An India-based computer hacking gang seized control of computers owned by Pakistani politicians, generals and diplomats and eavesdropped on their private conversations, apparently at the behest of Indian secret services, an investigative report revealed.
The gang, which operates under the name of WhiteInt, is run from a fourth-floor apartment in a suburb of the Indian tech city Gurugram. Its mastermind is 31-year-old Aditya Jain – an occasional TV cybersecurity pundit who also holds down a day job at the Indian office of the British accountancy firm Deloitte.
In January this year, Jain was tasked with breaking into the email account of then information minister Fawad Chaudhry in prime minister Imran Khan’s government, a report published by The Bureau of Investigative Journalism stated.
The publication said that Jain also took a screenshot of Fawad’s inbox.
Following the revelations, Fawad Chaudhry termed the development extremely concerning.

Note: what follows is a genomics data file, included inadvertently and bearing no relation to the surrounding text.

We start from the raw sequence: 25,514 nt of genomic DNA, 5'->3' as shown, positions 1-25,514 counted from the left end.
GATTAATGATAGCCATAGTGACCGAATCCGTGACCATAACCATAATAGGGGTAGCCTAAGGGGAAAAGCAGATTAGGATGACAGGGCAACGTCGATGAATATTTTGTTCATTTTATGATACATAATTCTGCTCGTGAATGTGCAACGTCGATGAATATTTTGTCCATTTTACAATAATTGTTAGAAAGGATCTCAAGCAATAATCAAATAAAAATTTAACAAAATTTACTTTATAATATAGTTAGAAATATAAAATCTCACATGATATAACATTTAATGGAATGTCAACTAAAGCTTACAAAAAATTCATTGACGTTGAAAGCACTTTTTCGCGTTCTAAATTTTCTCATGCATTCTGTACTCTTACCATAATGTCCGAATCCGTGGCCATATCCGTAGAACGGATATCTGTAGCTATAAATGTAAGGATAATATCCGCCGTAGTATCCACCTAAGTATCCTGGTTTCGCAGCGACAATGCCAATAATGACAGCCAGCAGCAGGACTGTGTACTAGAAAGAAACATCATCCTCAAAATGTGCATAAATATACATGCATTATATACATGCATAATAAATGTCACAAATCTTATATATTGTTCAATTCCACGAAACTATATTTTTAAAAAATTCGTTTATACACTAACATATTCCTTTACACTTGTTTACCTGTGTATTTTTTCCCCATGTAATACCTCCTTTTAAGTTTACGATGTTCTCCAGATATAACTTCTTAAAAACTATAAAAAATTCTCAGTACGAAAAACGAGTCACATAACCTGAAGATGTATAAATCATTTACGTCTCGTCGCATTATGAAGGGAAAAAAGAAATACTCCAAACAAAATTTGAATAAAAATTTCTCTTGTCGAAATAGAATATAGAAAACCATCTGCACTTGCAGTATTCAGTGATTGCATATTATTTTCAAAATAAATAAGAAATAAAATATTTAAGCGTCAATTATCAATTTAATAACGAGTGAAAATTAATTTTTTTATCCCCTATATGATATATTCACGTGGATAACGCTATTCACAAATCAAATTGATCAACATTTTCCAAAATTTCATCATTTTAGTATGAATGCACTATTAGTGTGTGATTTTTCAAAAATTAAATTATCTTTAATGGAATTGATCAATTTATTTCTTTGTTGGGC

“I strongly condemn this unethical practice of #ModiJanta will the intern FM of Pak raise this issue,” he said, referring to Foreign Minister Bilawal Bhutto Zardari.
The report said that Jain’s team used malware to take over PTI leader’s computers and targeted the country’s senior generals as well as its embassies in Beijing, Shanghai and Kathmandu in a similar way. The most famous target was former president General (retd) Pervez Musharraf.
The Bureau of Investigative Journalism and the Sunday Times were given access to the gang’s database, which reveals the extraordinary scale of the attacks.